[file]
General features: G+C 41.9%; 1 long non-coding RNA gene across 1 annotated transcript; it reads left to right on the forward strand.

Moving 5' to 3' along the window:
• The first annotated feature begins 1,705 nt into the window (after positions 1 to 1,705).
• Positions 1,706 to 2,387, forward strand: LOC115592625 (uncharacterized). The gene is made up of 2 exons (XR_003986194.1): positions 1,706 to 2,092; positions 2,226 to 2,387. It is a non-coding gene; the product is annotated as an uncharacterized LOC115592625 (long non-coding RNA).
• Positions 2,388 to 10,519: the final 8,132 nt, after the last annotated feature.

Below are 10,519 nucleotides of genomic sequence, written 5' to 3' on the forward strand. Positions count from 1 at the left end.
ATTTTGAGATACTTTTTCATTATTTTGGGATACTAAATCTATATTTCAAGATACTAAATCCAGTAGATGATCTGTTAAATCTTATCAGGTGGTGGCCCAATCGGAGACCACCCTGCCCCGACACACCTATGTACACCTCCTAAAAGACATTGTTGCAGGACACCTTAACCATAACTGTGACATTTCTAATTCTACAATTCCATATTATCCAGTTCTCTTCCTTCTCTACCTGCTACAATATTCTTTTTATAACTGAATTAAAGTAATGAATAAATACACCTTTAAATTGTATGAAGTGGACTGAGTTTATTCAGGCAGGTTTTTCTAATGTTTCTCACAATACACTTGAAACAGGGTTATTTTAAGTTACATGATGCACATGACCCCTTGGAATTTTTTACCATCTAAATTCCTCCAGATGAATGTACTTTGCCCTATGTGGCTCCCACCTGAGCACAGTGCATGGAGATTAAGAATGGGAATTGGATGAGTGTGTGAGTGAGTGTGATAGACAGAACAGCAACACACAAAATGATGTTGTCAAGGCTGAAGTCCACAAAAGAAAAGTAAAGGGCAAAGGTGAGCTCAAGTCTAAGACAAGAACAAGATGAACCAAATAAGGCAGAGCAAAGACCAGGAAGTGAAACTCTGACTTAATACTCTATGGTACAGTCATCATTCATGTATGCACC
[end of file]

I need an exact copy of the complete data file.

General features: G+C 41.9%; 1 long non-coding RNA gene across 1 annotated transcript; it reads left to right on the forward strand.

Moving 5' to 3' along the window:
• The first annotated feature begins 1,705 nt into the window (after positions 1 to 1,705).
• Positions 1,706 to 2,387, forward strand: LOC115592625 (uncharacterized). The gene is made up of 2 exons (XR_003986194.1): positions 1,706 to 2,092; positions 2,226 to 2,387. It is a non-coding gene; the product is annotated as an uncharacterized LOC115592625 (long non-coding RNA).
• Positions 2,388 to 10,519: the final 8,132 nt, after the last annotated feature.

Below are 10,519 nucleotides of genomic sequence, written 5' to 3' on the forward strand. Positions count from 1 at the left end.
ATTTTGAGATACTTTTTCATTATTTTGGGATACTAAATCTATATTTCAAGATACTAAATCCAGTAGATGATCTGTTAAATCTTATCAGGTGGTGGCCCAATCGGAGACCACCCTGCCCCGACACACCTATGTACACCTCCTAAAAGACATTGTTGCAGGACACCTTAACCATAACTGTGACATTTCTAATTCTACAATTCCATATTATCCAGTTCTCTTCCTTCTCTACCTGCTACAATATTCTTTTTATAACTGAATTAAAGTAATGAATAAATACACCTTTAAATTGTATGAAGTGGACTGAGTTTATTCAGGCAGGTTTTTCTAATGTTTCTCACAATACACTTGAAACAGGGTTATTTTAAGTTACATGATGCACATGACCCCTTGGAATTTTTTACCATCTAAATTCCTCCAGATGAATGTACTTTGCCCTATGTGGCTCCCACCTGAGCACAGTGCATGGAGATTAAGAATGGGAATTGGATGAGTGTGTGAGTGAGTGTGATAGACAGAACAGCAACACACAAAATGATGTTGTCAAGGCTGAAGTCCACAAAAGAAAAGTAAAGGGCAAAGGTGAGCTCAAGTCTAAGACAAGAACAAGATGAACCAAATAAGGCAGAGCAAAGACCAGGAAGTGAAACTCTGACTTAATACTCTATGGTACAGTCATCATTCATGTATGCACC